Thankfully, there were no adverse events reported during the outage, but given the prevailing chaos, I shudder to think of what could have been. This disruption multiplied hundreds of times across the healthcare facilities throughout the US, amounts to a clear and present danger to the health of the country. Hospitals need to prepare for cyberattacks as they plan for any other disaster. Not only do they need to take the necessary steps of investing in secure networks, training employees on good cyber-hygiene, and hiring dedicated IT security staff, but they need to prepare for the eventuality of a total network collapse. This includes running drills that simulate an outage, having blank paper charts at the ready, and instituting protocols for staff to follow in the first minutes and hours after an outage. Beyond this, there needs to be a national call to action to protect American cyber-infrastructure. This represents a vital security interest to the nation and includes not only the vulnerability of American hospitals, but of utilities, banking, and retail.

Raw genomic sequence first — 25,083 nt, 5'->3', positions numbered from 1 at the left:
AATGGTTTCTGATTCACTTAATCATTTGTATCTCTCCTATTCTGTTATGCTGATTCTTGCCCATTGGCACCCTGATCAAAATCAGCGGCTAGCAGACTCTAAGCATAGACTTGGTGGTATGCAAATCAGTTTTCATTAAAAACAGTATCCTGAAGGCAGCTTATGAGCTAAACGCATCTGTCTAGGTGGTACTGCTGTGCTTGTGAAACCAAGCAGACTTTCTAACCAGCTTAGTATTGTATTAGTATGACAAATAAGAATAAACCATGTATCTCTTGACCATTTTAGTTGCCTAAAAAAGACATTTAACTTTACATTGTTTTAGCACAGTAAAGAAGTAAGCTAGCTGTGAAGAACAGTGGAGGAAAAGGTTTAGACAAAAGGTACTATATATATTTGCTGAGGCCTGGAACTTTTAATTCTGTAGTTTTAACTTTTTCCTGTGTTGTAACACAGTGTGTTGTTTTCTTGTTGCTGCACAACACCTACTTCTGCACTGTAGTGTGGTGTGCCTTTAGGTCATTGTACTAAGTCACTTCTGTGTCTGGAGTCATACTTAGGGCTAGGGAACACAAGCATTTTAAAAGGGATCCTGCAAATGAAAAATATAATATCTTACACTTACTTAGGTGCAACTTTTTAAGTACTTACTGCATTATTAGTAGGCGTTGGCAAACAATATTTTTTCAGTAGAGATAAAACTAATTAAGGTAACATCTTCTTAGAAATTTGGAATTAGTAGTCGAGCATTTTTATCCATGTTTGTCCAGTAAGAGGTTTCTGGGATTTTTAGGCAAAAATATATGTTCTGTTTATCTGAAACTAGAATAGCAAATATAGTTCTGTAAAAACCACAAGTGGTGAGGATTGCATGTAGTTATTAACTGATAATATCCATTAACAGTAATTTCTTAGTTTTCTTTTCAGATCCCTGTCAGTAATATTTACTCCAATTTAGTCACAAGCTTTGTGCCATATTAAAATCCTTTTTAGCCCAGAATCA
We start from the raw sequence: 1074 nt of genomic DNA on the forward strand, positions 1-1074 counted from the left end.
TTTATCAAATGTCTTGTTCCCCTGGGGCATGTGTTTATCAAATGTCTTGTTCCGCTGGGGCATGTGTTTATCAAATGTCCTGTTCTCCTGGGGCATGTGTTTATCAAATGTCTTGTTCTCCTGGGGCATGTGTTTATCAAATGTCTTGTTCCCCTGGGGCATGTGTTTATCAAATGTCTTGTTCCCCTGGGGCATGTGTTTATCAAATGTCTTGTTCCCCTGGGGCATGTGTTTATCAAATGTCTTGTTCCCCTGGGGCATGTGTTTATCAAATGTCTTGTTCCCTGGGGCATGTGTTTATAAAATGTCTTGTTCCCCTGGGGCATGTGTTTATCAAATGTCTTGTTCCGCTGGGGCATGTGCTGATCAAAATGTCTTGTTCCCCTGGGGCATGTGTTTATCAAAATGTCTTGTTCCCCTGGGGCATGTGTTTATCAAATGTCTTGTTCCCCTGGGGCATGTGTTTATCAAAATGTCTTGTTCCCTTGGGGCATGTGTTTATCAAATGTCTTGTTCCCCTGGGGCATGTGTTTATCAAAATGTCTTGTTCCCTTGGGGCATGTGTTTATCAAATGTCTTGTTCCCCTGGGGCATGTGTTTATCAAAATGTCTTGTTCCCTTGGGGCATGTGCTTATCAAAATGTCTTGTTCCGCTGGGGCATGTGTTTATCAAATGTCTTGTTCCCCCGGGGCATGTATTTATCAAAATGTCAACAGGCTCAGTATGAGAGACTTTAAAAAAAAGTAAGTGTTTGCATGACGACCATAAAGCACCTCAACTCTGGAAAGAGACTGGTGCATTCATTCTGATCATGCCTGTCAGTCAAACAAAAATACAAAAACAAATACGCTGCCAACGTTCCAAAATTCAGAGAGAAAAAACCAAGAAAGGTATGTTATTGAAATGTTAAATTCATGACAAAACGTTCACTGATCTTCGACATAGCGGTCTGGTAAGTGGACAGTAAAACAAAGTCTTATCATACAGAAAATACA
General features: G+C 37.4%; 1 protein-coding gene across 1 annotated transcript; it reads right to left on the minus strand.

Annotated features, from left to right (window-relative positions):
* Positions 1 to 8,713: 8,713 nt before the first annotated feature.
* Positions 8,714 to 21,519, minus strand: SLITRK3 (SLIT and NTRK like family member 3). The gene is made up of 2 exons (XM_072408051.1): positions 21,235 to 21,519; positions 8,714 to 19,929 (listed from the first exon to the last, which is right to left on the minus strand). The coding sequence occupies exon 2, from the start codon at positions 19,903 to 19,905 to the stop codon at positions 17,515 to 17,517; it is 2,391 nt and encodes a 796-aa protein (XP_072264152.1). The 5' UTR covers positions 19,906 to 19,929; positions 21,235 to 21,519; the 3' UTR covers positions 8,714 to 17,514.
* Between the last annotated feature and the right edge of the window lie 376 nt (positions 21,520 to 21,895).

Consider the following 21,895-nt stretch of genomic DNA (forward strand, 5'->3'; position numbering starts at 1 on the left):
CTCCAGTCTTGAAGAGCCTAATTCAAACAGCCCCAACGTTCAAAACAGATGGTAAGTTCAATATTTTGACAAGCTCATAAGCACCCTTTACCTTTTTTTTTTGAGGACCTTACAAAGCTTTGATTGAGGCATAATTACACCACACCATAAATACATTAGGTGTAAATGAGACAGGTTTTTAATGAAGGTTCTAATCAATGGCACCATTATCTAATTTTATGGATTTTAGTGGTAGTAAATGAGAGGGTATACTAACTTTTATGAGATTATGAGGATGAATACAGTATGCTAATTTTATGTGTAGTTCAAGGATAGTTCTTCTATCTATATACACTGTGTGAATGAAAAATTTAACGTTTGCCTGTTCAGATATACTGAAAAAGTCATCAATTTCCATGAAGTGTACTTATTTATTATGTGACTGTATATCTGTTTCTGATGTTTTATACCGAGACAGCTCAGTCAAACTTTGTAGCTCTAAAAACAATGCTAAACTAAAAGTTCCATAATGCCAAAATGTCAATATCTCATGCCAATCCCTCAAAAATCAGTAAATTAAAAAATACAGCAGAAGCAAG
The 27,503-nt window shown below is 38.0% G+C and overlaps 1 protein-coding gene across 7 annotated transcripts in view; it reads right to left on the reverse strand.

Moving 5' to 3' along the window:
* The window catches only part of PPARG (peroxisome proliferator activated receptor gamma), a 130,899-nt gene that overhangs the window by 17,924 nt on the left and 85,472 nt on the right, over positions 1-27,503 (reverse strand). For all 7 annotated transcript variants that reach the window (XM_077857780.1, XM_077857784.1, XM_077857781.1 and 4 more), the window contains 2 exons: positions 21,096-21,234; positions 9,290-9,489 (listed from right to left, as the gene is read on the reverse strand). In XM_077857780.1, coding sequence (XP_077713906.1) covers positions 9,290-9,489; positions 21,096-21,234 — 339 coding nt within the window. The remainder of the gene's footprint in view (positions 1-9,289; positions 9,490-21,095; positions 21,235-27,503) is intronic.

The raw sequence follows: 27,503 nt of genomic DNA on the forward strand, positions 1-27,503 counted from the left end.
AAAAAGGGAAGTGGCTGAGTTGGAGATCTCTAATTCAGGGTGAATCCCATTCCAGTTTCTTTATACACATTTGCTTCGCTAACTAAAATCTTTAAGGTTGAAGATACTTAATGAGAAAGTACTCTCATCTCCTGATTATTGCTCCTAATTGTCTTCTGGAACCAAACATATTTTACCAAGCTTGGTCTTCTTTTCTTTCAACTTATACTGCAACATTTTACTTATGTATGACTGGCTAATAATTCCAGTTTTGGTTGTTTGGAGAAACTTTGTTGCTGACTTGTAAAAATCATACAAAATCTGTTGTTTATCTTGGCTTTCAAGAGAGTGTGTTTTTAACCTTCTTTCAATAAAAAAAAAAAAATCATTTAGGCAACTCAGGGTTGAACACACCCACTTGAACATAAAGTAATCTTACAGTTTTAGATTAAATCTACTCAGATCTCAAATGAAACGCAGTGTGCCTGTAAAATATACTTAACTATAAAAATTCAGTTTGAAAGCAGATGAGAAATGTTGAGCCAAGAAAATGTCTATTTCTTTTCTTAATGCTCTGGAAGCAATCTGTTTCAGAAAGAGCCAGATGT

The US has virtually no national standards for cybersecurity and provides little funding to cover the cost of what is essentially a national defense issue. Hospitals have found themselves on the frontlines of a multifront war, but have thus far been fighting alone. We need government support to continue to optimize health system security because while many large systems are able to cover the cost of substantial security operations, it ultimately increases the hospital’s bottom line and filters down into ever increasing healthcare costs for patients. This is an emerging, critical issue that will only intensify in the coming years. My hope is that we can take the necessary steps to safeguard the health of our people before an even more destructive cyberattack brings our healthcare system to its knees.
*As of this writing, another substantial cyberattack on major US hospitals has been reported. The scope of this event is unclear at present, but this clearly underscores the ever-increasing threat discussed in the above article.